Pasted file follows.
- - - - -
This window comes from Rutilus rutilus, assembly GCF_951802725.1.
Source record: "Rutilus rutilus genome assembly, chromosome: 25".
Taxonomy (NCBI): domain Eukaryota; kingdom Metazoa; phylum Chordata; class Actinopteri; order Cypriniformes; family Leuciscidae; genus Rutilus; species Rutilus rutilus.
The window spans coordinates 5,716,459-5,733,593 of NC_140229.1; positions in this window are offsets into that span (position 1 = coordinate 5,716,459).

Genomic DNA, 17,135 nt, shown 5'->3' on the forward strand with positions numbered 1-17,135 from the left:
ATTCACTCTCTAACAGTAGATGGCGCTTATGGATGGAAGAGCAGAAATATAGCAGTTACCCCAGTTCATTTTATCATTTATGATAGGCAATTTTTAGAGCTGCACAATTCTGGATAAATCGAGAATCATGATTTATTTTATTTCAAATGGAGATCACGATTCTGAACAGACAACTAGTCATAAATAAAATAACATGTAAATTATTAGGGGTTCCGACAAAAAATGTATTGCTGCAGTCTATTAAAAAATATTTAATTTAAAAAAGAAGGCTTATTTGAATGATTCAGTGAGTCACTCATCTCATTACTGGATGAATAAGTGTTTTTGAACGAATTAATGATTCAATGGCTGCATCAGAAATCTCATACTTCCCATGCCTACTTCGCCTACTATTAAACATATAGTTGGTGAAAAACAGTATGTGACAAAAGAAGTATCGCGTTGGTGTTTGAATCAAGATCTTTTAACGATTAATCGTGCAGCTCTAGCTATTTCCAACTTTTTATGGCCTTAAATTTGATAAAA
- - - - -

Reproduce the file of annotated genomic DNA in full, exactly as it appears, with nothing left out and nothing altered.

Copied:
This window comes from Rutilus rutilus, assembly GCF_951802725.1.
Source record: "Rutilus rutilus genome assembly, chromosome: 25".
Taxonomy (NCBI): domain Eukaryota; kingdom Metazoa; phylum Chordata; class Actinopteri; order Cypriniformes; family Leuciscidae; genus Rutilus; species Rutilus rutilus.
The window spans coordinates 5,716,459-5,733,593 of NC_140229.1; positions in this window are offsets into that span (position 1 = coordinate 5,716,459).

Genomic DNA, 17,135 nt, shown 5'->3' on the forward strand with positions numbered 1-17,135 from the left:
ATTCACTCTCTAACAGTAGATGGCGCTTATGGATGGAAGAGCAGAAATATAGCAGTTACCCCAGTTCATTTTATCATTTATGATAGGCAATTTTTAGAGCTGCACAATTCTGGATAAATCGAGAATCATGATTTATTTTATTTCAAATGGAGATCACGATTCTGAACAGACAACTAGTCATAAATAAAATAACATGTAAATTATTAGGGGTTCCGACAAAAAATGTATTGCTGCAGTCTATTAAAAAATATTTAATTTAAAAAAGAAGGCTTATTTGAATGATTCAGTGAGTCACTCATCTCATTACTGGATGAATAAGTGTTTTTGAACGAATTAATGATTCAATGGCTGCATCAGAAATCTCATACTTCCCATGCCTACTTCGCCTACTATTAAACATATAGTTGGTGAAAAACAGTATGTGACAAAAGAAGTATCGCGTTGGTGTTTGAATCAAGATCTTTTAACGATTAATCGTGCAGCTCTAGCTATTTCCAACTTTTTATGGCCTTAAATTTGATAAAA